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Common Name A - Z Listing      Botanical Name A - Z Listing        
Picea mariana 'Cape Breton'
(Tear Drop Black Spruce)


Botanical Name:
Picea mariana 'Cape Breton'

Common Name:
Tear Drop Black Spruce

Plant Hardiness: Zone 3

Flower:

Bloom Time:

Foliage: Short blue-green needles

Fruit:

Habit: Very compact habit forming an upright mound. The plant will throw a slow growing leader that gives it a tear drop shape (and its common name).

Size: The original plant is almost six feet tall after 15 years.

Sun Exposure:

Native Habitat: Cape Breton Island, Nova Scotia

Other Features:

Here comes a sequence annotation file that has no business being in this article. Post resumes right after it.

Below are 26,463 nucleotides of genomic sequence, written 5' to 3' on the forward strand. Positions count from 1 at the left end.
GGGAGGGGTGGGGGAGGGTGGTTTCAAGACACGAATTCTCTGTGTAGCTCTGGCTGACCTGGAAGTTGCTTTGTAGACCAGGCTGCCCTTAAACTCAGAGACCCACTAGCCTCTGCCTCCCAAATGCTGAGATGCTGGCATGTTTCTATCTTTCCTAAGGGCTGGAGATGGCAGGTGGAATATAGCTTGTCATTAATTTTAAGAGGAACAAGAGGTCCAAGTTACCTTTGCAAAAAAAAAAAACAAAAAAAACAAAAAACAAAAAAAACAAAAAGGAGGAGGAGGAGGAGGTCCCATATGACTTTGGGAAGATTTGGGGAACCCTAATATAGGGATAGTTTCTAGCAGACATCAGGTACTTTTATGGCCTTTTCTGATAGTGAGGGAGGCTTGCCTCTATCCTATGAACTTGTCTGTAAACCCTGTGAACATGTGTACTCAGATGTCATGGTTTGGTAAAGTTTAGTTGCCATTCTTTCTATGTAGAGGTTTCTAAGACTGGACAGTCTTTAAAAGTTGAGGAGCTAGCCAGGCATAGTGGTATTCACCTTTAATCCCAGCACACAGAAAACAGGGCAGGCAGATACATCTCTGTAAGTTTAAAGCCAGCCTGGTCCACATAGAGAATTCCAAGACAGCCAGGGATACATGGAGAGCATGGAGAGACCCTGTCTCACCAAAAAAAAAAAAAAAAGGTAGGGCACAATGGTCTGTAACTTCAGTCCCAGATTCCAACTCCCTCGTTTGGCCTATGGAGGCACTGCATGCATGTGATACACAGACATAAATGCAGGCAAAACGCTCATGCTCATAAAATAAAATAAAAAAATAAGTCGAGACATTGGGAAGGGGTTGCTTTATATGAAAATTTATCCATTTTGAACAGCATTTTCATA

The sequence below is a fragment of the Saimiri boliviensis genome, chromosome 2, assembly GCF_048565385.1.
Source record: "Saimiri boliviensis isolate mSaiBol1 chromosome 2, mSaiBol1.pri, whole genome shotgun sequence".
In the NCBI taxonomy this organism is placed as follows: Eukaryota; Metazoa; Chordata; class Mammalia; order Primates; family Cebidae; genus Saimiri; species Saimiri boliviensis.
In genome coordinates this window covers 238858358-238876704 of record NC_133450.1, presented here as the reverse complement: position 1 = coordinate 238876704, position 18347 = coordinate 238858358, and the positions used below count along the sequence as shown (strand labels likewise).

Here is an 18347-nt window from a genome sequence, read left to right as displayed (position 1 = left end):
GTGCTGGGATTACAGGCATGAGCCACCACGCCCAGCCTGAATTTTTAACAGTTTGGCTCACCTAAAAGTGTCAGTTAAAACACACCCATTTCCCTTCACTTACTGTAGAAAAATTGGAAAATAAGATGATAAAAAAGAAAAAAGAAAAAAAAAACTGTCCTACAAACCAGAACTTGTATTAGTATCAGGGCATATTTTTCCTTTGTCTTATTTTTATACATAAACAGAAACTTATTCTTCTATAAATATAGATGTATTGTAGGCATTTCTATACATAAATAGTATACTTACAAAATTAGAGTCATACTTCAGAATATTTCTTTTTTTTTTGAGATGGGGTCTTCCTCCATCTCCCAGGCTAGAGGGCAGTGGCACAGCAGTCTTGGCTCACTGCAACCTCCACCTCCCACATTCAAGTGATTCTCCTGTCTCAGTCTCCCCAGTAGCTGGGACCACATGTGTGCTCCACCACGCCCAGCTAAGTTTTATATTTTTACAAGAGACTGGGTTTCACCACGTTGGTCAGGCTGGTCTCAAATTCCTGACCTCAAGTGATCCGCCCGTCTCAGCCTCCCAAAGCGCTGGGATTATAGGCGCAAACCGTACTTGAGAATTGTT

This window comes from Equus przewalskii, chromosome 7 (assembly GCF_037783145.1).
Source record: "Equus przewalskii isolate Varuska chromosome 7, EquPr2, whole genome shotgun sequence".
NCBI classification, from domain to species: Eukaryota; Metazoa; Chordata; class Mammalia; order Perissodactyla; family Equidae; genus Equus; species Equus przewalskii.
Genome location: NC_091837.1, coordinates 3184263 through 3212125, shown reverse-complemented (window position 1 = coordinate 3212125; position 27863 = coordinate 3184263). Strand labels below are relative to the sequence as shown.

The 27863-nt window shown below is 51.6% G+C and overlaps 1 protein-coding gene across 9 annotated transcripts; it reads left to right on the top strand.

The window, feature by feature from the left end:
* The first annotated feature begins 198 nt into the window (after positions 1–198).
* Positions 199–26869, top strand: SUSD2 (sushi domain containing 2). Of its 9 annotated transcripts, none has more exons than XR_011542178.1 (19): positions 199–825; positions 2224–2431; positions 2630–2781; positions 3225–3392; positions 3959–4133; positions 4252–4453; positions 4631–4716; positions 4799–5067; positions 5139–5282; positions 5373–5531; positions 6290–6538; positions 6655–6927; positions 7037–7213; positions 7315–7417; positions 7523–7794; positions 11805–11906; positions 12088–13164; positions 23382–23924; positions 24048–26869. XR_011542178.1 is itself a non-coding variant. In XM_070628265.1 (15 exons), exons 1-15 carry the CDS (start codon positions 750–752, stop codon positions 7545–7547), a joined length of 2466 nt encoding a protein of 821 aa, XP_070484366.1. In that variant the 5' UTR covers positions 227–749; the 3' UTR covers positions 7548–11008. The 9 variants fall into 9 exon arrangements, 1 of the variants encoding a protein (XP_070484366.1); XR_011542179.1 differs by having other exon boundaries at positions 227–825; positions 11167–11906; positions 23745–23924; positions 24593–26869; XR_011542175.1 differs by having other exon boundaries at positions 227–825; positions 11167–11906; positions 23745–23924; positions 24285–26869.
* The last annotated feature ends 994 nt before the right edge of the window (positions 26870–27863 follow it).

Description: This is another plant that was given to me by Tom Dilatush. It was found on Cape Breton Island in Nova Scotia on a high, wind swept hill. The branches laying on the ground had rooted and produced a small colony on the down wind slope. ‘Cape Breton’ is an upright, but very wide, finely textured Spruce. It is very compact, and when about 2 feet in height and 18 inches wide, it tends to form a tear drop shape. One of our customers asked me when we were going to start selling our “Tear Drop Spruce”. The original plants have become a bit wider, but they still produce a very slow growing leader. It is hard to describe this plant in words for it is different than any of the other dwarf Spruce we’ve seen in its habit of growth. I think it is going to be a good one. It is not in the trade and we have not sold very many as yet, but we are grafting a fairly good number because I think it will be a very popular plant once it gets to be known. If you visit the nursery, make sure you ask to see it for we have a nice one across from the office. Picea mariana, of course, is Black Spruce, a native of the far North, although it does seem to be able to take the temperatures of Zone 6 or 7 quite well. It is one of the two species of Spruce one finds in inland Alaska (the other being Picea glauca - White Spruce). Up there, it grows in the areas where there is permafrost and, therefore, the upper layer of soil is wet, boggy and cold in the summer. The trees in this situation are unbelievably ugly. It’s hard for me to relate this beautiful little compact variety that we are starting to grow with the trees I saw up there on the permafrost.



 
   

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